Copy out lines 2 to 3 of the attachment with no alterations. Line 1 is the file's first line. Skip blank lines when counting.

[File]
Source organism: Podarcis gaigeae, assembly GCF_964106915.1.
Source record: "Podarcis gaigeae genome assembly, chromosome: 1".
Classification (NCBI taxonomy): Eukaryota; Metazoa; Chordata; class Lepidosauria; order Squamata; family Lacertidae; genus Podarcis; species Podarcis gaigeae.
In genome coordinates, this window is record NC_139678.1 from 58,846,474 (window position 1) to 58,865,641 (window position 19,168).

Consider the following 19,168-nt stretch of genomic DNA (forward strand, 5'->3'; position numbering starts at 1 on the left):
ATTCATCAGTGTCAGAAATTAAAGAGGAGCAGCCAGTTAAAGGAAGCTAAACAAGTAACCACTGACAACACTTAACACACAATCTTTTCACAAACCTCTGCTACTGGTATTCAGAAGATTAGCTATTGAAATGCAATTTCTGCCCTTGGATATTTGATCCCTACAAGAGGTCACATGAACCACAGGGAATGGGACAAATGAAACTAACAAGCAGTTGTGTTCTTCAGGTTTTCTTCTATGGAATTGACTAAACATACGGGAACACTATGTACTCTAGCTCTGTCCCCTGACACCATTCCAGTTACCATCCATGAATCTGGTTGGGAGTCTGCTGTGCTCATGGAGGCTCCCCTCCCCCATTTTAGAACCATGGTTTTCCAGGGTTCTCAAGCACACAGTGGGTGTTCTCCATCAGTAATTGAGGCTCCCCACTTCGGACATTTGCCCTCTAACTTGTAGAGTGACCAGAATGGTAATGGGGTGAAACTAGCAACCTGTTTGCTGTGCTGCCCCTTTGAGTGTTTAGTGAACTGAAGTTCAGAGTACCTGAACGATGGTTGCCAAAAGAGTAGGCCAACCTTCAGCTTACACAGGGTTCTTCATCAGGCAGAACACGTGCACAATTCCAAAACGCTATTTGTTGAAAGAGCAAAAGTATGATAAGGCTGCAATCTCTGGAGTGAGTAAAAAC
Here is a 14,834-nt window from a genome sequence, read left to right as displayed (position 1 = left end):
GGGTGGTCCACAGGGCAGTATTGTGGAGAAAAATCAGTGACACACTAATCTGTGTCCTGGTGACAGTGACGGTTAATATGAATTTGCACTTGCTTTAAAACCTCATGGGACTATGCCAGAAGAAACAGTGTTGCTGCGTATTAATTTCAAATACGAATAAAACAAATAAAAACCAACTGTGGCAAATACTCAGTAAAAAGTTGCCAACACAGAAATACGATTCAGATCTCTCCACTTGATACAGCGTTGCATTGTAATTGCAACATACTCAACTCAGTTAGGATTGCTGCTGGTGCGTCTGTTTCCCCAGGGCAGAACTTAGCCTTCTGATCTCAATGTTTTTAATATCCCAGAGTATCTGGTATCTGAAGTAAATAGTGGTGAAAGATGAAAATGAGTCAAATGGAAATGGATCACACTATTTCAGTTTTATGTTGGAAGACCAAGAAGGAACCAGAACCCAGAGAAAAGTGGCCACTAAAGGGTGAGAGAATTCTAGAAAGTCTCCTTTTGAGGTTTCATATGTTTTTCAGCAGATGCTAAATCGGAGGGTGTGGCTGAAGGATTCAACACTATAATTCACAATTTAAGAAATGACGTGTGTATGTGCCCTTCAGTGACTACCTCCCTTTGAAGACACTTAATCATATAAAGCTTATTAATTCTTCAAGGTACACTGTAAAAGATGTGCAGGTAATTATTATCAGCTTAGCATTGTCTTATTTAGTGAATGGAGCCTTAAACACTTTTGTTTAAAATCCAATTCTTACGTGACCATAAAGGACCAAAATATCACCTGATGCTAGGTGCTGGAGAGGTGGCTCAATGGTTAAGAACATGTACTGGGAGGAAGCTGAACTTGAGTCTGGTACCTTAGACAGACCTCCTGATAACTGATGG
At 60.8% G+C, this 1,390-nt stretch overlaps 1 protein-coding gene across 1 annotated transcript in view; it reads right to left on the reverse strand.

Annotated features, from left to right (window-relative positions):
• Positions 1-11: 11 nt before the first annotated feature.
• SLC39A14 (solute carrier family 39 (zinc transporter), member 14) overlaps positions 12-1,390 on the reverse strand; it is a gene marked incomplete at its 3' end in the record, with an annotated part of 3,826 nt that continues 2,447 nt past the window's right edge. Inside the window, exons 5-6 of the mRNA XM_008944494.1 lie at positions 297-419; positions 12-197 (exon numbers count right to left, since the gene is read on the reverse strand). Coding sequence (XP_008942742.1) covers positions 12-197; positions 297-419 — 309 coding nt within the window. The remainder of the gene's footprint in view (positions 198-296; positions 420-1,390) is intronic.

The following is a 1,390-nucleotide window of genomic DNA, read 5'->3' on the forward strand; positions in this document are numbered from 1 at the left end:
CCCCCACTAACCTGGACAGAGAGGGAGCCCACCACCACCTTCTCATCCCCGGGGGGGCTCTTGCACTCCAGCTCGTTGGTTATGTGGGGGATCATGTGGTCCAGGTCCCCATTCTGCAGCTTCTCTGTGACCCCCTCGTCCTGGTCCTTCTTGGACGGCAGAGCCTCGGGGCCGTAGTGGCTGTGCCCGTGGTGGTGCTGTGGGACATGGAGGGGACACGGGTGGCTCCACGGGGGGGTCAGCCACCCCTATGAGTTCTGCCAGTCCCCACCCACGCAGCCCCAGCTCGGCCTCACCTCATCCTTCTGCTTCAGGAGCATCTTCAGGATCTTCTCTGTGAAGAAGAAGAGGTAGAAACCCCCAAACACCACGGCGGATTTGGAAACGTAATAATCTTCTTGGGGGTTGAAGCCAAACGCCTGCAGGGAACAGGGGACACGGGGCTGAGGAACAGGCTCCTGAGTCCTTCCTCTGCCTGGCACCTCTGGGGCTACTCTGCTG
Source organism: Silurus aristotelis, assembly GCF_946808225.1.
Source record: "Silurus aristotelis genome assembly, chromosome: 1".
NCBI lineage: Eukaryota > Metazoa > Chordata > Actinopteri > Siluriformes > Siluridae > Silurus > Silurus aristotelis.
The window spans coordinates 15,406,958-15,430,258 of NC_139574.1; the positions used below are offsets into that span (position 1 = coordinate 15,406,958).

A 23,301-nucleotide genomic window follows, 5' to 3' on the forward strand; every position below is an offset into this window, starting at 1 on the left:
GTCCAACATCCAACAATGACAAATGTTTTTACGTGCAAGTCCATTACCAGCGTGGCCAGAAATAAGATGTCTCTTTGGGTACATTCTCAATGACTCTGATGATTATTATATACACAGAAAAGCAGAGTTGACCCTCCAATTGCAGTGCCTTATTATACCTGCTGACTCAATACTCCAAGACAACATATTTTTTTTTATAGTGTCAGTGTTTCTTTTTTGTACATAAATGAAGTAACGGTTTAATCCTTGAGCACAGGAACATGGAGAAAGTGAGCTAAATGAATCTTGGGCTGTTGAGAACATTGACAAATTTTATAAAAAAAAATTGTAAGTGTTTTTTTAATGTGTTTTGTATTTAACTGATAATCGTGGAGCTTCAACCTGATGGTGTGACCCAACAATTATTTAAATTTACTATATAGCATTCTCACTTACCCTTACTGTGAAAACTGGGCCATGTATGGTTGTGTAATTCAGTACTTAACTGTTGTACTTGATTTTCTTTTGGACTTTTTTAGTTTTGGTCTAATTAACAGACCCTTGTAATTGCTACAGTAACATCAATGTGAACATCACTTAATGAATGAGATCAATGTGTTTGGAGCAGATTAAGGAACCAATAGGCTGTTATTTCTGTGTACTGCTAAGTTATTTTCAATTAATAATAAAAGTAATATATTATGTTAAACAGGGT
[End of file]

Source record: "Podarcis gaigeae genome assembly, chromosome: 1".
Classification (NCBI taxonomy): Eukaryota; Metazoa; Chordata; class Lepidosauria; order Squamata; family Lacertidae; genus Podarcis; species Podarcis gaigeae.